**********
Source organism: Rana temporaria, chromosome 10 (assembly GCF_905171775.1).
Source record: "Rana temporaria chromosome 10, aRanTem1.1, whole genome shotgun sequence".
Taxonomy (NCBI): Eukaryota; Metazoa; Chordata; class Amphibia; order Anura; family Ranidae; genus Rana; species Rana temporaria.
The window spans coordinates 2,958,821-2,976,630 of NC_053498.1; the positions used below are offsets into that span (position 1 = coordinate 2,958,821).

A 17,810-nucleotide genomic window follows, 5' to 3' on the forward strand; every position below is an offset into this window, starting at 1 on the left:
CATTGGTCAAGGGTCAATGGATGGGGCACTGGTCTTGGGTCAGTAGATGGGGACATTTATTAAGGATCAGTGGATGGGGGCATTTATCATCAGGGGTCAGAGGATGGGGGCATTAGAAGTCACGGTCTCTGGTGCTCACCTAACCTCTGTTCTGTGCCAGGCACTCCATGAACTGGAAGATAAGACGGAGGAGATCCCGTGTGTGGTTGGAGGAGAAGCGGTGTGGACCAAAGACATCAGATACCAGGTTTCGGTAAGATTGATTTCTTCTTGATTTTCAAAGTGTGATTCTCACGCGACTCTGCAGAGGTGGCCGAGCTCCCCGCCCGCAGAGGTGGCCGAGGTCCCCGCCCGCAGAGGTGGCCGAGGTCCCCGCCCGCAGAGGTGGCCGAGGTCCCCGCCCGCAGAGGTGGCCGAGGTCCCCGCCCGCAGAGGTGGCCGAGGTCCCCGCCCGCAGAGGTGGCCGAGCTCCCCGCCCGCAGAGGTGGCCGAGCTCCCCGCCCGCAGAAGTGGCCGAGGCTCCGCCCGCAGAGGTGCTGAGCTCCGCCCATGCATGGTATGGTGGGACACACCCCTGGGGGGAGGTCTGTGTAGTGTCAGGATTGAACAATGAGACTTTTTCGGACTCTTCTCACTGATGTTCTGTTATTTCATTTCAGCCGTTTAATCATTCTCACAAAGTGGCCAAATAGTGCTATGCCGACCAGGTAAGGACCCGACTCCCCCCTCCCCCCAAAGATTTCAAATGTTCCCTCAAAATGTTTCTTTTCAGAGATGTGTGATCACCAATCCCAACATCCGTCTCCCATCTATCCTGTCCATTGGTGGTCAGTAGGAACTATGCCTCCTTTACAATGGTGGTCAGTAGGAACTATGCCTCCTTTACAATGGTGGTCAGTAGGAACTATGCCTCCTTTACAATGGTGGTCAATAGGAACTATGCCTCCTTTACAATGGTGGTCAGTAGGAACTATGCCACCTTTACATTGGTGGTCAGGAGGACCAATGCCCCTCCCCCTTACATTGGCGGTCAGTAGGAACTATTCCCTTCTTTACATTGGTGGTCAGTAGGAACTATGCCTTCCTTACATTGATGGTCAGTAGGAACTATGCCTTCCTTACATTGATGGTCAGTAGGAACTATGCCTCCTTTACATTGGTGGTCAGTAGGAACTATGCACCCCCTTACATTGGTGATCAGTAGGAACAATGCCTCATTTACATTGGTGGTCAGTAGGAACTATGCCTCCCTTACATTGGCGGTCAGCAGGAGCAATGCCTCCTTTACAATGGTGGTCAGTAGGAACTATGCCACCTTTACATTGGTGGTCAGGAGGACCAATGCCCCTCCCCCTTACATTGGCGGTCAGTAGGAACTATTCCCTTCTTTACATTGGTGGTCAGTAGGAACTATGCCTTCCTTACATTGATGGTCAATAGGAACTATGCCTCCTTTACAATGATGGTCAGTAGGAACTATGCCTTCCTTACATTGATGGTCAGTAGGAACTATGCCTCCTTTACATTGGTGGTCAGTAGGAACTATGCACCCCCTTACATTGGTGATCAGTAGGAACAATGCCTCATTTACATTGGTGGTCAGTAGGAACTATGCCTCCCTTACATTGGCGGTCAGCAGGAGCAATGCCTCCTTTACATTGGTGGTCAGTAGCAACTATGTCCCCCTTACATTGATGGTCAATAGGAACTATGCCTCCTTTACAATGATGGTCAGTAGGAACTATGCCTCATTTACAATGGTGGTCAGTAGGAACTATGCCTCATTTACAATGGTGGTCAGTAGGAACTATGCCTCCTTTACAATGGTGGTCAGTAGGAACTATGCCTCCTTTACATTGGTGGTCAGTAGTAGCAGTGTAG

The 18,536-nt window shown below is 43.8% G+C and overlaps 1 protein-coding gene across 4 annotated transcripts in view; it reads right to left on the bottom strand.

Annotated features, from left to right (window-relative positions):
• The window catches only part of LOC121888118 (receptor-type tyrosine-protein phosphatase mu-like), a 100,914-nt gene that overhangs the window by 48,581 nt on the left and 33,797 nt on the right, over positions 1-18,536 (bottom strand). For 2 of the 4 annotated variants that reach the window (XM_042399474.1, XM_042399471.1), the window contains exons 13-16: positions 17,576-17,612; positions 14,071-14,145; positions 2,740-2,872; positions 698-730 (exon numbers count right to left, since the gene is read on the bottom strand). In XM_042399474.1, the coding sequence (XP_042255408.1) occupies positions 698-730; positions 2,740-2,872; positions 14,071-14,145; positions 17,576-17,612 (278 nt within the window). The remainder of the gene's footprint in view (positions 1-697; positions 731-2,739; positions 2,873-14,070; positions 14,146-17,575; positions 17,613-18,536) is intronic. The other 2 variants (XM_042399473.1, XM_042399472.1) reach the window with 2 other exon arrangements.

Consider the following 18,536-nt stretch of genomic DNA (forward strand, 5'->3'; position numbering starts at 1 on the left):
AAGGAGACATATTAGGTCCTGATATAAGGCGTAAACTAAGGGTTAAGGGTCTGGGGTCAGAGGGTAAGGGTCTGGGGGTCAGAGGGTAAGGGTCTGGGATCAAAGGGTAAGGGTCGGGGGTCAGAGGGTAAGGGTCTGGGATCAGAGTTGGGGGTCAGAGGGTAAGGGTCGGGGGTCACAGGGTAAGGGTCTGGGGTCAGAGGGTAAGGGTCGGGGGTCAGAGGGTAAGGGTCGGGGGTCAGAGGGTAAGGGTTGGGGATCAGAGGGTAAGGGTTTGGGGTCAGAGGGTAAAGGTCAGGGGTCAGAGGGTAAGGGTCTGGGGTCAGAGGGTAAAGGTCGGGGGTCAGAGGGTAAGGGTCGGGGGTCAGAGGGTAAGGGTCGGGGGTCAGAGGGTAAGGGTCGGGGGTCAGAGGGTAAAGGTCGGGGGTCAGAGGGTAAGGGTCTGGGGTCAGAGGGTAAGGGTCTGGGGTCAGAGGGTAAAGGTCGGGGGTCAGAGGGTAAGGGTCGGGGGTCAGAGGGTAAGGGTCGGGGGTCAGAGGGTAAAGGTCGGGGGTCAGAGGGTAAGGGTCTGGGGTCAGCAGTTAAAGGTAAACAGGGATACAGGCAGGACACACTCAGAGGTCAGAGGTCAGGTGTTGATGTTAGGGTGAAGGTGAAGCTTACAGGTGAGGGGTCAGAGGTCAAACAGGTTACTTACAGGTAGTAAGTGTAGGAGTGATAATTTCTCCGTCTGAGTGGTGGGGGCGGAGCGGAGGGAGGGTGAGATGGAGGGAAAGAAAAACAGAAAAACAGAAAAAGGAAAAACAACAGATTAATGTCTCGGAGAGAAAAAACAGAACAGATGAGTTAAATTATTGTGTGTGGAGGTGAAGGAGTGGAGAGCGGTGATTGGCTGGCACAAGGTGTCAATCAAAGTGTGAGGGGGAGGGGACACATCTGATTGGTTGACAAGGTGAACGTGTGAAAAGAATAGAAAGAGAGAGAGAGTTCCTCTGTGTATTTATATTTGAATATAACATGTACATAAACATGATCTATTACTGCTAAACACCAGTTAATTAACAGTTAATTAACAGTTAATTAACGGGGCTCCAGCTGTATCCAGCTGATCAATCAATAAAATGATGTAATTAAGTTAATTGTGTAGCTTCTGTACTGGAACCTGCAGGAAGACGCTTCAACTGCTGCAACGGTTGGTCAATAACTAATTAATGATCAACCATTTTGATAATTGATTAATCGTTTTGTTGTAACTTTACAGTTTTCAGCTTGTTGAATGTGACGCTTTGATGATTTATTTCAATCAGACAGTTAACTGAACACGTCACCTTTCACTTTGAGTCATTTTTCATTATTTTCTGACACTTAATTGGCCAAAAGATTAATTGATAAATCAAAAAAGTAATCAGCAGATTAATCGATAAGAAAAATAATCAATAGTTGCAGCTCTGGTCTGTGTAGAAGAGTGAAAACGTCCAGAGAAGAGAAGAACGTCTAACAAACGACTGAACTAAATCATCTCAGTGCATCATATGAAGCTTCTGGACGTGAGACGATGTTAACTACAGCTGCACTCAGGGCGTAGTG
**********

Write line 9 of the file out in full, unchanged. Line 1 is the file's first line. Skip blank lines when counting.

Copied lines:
• The window catches only part of LOC121888118 (receptor-type tyrosine-protein phosphatase mu-like), a 100,914-nt gene that overhangs the window by 48,581 nt on the left and 33,797 nt on the right, over positions 1-18,536 (bottom strand). For 2 of the 4 annotated variants that reach the window (XM_042399474.1, XM_042399471.1), the window contains exons 13-16: positions 17,576-17,612; positions 14,071-14,145; positions 2,740-2,872; positions 698-730 (exon numbers count right to left, since the gene is read on the bottom strand). In XM_042399474.1, the coding sequence (XP_042255408.1) occupies positions 698-730; positions 2,740-2,872; positions 14,071-14,145; positions 17,576-17,612 (278 nt within the window). The remainder of the gene's footprint in view (positions 1-697; positions 731-2,739; positions 2,873-14,070; positions 14,146-17,575; positions 17,613-18,536) is intronic. The other 2 variants (XM_042399473.1, XM_042399472.1) reach the window with 2 other exon arrangements.